Why menu innovation is at the heart of the restaurant industry | 2021 Restaurant Franchise and Innovation Summit
A roundtable at Networld Media Group’s Restaurant Franchise and Innovation Summit focused on menu development with experts sharing information on cost margins, revenue costs and managing expectations employees.
Menu innovation is at the forefront of the restaurant industry, with brands rolling out more menu items than ever after the pandemic.
How to implement new menu ideas was the focus of a panel session during the recent Restaurant franchise and innovation summit hosted by Networld Media Group and held in Atlanta, Georgia.
The event is one of many restaurant industry summits hosted by Networld Media Group. The media company Quick casual executive summit will take place October 3-5 in Charlotte, NC, and a virtual event, #QSRNext, which will take place on November 9. Now in its 16th year, the FCES Summit brings together the world’s best brands for three days of interactive sessions that delve deeper into the topics that concern restaurant chefs.
The RFIS panel included Mindy Armstrong, Director of Menu Strategy and Product Innovation at Buffalo Wild Wings, Alice Crowder, Director of Marketing at Krystal, Jeff Fenster, Founder and CEO of Everbowl and Chef Dave Woolley, Director delicacies at Buffalo Wild Wings. It was moderated by Brett Berger, Sales Director at SynergySuite.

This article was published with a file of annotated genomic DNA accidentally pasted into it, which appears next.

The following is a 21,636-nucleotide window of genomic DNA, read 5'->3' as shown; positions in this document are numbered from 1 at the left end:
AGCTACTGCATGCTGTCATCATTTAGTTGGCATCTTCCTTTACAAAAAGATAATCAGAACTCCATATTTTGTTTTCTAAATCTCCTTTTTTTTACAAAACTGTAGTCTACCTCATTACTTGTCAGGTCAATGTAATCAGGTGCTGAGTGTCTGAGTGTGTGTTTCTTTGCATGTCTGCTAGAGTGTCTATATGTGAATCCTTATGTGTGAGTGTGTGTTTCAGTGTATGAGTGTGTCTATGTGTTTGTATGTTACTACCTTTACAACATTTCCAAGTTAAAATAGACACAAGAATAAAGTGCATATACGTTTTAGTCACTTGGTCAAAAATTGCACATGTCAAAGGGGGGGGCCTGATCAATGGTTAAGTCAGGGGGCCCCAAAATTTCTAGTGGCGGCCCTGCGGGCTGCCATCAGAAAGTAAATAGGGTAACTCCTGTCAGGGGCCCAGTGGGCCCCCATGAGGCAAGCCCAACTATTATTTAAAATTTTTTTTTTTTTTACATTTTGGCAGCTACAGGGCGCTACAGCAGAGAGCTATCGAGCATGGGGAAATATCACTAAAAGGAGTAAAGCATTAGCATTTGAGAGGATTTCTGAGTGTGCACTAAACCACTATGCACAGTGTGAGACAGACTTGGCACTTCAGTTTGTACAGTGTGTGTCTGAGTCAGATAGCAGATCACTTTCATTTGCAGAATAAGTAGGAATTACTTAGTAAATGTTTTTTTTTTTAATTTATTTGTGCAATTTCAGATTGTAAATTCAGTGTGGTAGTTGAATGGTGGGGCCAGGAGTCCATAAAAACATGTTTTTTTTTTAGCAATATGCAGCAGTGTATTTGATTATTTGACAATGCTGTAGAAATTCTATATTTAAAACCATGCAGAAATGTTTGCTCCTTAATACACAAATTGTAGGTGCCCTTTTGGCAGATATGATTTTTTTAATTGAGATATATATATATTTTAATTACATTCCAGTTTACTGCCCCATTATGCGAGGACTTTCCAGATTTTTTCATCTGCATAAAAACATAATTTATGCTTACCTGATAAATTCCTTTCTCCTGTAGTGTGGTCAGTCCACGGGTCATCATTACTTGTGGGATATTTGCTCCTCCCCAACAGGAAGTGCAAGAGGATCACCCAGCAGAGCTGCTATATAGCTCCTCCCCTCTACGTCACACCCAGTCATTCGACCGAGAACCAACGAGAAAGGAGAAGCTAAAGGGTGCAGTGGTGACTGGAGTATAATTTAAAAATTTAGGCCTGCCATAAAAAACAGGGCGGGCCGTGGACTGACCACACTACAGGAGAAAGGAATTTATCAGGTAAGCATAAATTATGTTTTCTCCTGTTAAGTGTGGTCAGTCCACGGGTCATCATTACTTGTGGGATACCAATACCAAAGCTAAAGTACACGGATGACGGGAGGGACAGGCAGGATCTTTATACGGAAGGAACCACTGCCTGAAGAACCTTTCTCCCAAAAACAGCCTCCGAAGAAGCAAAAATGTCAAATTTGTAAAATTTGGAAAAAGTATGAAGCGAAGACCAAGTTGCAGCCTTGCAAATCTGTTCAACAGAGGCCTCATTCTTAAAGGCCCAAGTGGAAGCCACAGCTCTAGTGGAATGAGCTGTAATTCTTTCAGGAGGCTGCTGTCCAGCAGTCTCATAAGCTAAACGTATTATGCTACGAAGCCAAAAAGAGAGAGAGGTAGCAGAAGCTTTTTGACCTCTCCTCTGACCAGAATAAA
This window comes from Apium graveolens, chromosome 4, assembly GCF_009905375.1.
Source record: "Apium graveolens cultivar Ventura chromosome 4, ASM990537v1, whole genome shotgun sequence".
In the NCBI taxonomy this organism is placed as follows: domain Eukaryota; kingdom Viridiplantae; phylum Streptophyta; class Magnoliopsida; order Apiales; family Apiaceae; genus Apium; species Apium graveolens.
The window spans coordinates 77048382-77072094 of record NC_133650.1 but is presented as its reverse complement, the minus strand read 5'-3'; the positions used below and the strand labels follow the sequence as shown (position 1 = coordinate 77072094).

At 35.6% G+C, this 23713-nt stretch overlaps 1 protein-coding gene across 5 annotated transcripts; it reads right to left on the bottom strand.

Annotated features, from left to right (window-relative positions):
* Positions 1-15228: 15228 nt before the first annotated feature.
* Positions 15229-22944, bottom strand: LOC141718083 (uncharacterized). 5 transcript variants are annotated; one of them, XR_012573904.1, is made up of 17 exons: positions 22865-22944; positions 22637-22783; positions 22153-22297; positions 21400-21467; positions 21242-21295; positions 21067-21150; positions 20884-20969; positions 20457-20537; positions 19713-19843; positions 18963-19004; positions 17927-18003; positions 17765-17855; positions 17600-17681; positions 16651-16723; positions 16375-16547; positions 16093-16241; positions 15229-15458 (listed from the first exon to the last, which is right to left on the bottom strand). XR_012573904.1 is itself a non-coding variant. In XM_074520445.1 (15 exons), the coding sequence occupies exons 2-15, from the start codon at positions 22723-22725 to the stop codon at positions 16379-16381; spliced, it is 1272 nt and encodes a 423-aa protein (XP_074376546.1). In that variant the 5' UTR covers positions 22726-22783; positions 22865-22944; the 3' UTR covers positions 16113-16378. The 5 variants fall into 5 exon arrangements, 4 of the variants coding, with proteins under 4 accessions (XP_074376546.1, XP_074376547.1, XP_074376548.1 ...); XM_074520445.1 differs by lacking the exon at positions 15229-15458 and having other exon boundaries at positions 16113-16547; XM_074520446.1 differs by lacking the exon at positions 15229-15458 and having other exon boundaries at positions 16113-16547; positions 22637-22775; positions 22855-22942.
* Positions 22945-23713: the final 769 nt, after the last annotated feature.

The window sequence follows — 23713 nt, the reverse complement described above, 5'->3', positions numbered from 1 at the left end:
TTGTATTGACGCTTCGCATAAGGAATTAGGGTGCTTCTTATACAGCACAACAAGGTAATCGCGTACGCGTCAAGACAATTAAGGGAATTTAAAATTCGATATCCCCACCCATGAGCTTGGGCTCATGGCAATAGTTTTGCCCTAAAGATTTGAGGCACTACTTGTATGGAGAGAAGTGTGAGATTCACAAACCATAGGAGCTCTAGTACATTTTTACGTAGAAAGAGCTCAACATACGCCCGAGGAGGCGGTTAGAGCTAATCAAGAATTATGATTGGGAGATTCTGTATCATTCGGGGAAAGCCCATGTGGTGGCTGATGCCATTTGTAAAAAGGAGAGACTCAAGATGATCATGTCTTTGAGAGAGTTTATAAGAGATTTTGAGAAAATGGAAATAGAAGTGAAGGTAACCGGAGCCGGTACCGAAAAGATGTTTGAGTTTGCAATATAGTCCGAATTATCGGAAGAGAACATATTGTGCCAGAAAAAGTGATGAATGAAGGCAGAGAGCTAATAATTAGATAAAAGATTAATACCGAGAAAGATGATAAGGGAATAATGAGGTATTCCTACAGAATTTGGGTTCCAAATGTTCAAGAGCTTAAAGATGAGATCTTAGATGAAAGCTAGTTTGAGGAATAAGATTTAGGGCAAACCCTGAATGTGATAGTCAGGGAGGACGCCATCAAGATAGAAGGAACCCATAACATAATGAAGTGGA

Use customer and franchisee feedback
Armstrong discussed the best way to implement changes to the menu. At the end of the day, restaurants have pretty much the same processes, but at the end of the day, the menus are consumer-driven, he said.
“What we always try to do is create for our customers with our customers in mind,” Armstrong said. “But on top of that, we really try to spend a lot of time thinking about our team members and how we help them and allow them to perform with excellence so that we can delight our guests.”
The objective is to lead with the knowledge of consumers in the processes of creating products that meet the needs of consumers. Researching needs, such as a time slot, price, or value, can provide valuable information.
“We’re trying to figure out how it would work in our kitchens,” Armstrong said. “Would that require some equipment and would we make sure to test it in our kitchens with our team members working with our cross-functional teams to bring this idea to life by really rallying our cross-functional teams throughout the process?” , together ? If we can get everyone excited about it internally, it’s much easier to bring it to life in our bars and on our menu. “